Helicopter collision kills French troops in Mali

Thirteen French soldiers have been killed in a helicopter collision during an operation against jihadists in Mali, the French president’s office says.

President Emmanuel Macron expressed “deep sadness” over the biggest single loss of life for the French military since the 1980s.

An investigation has begun into how the two helicopters hit each other.

Thousands of French troops have been deployed in Mali since 2013 after militants overran parts of the north.

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Mali’s army has since recaptured the territory but insecurity continues and the violence has spread to neighbouring countries.

France now has 4,500 troops deployed to support the forces of Mali, Mauritania, Niger, Burkina Faso and Chad against the jihadists.

French Defence Minister Florence Parly vowed that her country would not turn its back on the fight against terrorism after the deadly collision.

“We fight alongside our partners and brothers-in-arms from Mali, Niger and Burkina Faso to together give these countries the peace and stability to which their people aspire,” she said.

It happened in darkness around 19:40 local time (also GMT) on Monday near the borders of Burkina Faso and Niger where the aircraft were reinforcing ground troops who were pursuing militants, the French military says.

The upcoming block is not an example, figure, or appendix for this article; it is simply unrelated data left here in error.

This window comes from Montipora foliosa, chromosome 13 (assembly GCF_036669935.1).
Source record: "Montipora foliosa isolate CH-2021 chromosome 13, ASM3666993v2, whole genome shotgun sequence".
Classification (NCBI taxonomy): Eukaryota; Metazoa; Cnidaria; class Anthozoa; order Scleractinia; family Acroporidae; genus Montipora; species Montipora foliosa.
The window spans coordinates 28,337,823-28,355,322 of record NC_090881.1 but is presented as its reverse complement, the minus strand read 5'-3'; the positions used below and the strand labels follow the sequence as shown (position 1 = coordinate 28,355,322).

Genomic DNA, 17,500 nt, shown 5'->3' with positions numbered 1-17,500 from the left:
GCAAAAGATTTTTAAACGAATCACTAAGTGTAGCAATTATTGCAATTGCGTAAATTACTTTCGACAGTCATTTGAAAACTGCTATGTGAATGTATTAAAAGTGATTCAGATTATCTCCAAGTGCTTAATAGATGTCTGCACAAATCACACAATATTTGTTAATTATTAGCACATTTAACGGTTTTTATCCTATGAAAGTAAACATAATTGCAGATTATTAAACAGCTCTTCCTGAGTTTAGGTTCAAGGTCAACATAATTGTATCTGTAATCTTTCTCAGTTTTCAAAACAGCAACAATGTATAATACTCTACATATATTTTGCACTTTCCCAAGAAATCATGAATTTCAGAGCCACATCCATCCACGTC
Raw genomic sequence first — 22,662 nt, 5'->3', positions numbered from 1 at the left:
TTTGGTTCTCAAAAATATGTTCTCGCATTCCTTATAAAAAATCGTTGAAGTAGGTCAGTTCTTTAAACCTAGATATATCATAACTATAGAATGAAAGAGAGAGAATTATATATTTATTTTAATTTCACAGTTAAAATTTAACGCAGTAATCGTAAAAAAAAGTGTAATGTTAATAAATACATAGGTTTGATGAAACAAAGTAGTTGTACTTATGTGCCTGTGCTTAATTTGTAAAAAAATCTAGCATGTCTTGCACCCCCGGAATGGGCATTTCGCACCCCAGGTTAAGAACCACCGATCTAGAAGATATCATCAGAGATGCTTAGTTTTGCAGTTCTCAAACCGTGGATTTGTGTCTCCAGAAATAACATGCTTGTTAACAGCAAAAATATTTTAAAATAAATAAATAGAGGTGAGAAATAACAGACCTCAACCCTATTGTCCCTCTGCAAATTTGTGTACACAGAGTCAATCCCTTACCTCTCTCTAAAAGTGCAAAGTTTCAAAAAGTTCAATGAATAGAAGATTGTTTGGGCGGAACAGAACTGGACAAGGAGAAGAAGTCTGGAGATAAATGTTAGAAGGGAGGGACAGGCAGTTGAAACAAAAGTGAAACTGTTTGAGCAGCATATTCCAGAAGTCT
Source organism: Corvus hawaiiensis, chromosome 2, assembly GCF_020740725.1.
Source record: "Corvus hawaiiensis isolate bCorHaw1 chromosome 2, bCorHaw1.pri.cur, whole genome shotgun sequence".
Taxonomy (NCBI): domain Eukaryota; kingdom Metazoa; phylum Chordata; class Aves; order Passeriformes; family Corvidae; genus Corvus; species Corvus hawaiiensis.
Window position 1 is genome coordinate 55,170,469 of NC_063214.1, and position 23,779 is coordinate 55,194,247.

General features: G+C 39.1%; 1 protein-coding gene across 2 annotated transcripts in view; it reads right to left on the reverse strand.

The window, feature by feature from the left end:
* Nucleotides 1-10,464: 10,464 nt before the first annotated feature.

A Tiger attack helicopter hit a Cougar military transport mid-air as it manoeuvred to engage the militants, who were fleeing on motorbikes and in pick-up trucks.

The two aircraft crashed not far from each other, killing everyone on board including six commandos and an officer.

Among the dead is the son of French Senator Jean-Marie Bockel, Pierre, who was a lieutenant.

“These 13 heroes had only one goal: to protect us,” President Macron wrote in a tweet. “I bow my head to their loved ones and comrades.”

A minute’s silence was observed at the National Assembly in Paris.

Condolences were sent to President Macron from his Malian counterpart Ibrahim Boubacar Keita and Burkina Faso’s President Roch Marc Christian Kabore.

“The loss is heavy but the peoples of the Sahel share your bereavement,” President Keita said.

It is the heaviest toll in a single incident since 1986 when a French sea surveillance plane crashed into a mountain in northern Djibouti with the loss of 19 soldiers.

In total, 41 French soldiers have been killed in Mali since the country first intervened. -BBC

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